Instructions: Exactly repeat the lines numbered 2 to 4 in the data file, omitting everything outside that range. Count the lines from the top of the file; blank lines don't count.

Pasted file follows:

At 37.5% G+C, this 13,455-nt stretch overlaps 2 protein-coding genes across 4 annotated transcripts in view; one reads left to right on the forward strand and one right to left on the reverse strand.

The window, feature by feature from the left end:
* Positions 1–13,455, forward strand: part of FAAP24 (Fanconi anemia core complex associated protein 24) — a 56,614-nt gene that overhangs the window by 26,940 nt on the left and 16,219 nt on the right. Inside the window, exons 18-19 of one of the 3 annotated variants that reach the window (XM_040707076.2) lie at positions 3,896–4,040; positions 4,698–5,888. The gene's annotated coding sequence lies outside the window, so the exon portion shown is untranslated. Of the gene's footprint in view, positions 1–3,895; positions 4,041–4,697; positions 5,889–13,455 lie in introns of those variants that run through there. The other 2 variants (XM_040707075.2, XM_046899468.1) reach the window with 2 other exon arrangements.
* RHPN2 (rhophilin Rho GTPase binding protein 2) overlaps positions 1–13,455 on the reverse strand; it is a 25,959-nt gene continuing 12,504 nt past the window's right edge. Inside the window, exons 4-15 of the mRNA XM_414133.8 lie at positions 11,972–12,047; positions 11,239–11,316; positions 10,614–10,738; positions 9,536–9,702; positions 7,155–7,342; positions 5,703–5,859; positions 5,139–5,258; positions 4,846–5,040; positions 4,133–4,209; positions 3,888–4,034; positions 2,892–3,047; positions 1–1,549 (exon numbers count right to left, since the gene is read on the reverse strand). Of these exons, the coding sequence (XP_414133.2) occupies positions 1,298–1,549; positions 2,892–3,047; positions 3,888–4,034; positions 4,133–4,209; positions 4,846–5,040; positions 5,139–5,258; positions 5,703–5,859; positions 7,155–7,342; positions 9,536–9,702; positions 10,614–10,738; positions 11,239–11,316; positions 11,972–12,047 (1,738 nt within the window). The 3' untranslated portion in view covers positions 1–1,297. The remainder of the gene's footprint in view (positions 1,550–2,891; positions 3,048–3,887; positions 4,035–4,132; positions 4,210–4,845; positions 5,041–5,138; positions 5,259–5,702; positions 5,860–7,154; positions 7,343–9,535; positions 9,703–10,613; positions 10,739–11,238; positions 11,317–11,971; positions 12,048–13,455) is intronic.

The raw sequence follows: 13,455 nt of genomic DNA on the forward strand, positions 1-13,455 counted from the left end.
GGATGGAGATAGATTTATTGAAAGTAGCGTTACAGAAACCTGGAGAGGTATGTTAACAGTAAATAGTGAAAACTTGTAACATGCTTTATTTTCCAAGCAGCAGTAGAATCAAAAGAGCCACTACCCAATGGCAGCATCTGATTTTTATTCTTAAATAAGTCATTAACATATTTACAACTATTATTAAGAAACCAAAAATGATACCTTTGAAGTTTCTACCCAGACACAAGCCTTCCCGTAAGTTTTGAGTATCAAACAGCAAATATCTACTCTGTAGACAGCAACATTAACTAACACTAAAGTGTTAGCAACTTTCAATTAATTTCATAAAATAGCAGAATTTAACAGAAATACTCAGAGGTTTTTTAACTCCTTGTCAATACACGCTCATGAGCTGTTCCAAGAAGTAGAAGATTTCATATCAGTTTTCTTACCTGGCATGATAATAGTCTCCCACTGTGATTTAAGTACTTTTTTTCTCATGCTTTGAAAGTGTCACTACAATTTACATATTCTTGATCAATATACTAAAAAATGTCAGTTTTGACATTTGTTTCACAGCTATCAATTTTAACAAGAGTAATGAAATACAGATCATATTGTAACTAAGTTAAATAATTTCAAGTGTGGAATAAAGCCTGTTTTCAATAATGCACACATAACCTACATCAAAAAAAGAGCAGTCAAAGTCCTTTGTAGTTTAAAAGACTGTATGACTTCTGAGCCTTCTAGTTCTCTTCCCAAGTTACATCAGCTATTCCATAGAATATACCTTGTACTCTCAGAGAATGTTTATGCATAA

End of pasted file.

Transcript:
The window, feature by feature from the left end:
* Positions 1–13,455, forward strand: part of FAAP24 (Fanconi anemia core complex associated protein 24) — a 56,614-nt gene that overhangs the window by 26,940 nt on the left and 16,219 nt on the right. Inside the window, exons 18-19 of one of the 3 annotated variants that reach the window (XM_040707076.2) lie at positions 3,896–4,040; positions 4,698–5,888. The gene's annotated coding sequence lies outside the window, so the exon portion shown is untranslated. Of the gene's footprint in view, positions 1–3,895; positions 4,041–4,697; positions 5,889–13,455 lie in introns of those variants that run through there. The other 2 variants (XM_040707075.2, XM_046899468.1) reach the window with 2 other exon arrangements.
* RHPN2 (rhophilin Rho GTPase binding protein 2) overlaps positions 1–13,455 on the reverse strand; it is a 25,959-nt gene continuing 12,504 nt past the window's right edge. Inside the window, exons 4-15 of the mRNA XM_414133.8 lie at positions 11,972–12,047; positions 11,239–11,316; positions 10,614–10,738; positions 9,536–9,702; positions 7,155–7,342; positions 5,703–5,859; positions 5,139–5,258; positions 4,846–5,040; positions 4,133–4,209; positions 3,888–4,034; positions 2,892–3,047; positions 1–1,549 (exon numbers count right to left, since the gene is read on the reverse strand). Of these exons, the coding sequence (XP_414133.2) occupies positions 1,298–1,549; positions 2,892–3,047; positions 3,888–4,034; positions 4,133–4,209; positions 4,846–5,040; positions 5,139–5,258; positions 5,703–5,859; positions 7,155–7,342; positions 9,536–9,702; positions 10,614–10,738; positions 11,239–11,316; positions 11,972–12,047 (1,738 nt within the window). The 3' untranslated portion in view covers positions 1–1,297. The remainder of the gene's footprint in view (positions 1,550–2,891; positions 3,048–3,887; positions 4,035–4,132; positions 4,210–4,845; positions 5,041–5,138; positions 5,259–5,702; positions 5,860–7,154; positions 7,343–9,535; positions 9,703–10,613; positions 10,739–11,238; positions 11,317–11,971; positions 12,048–13,455) is intronic.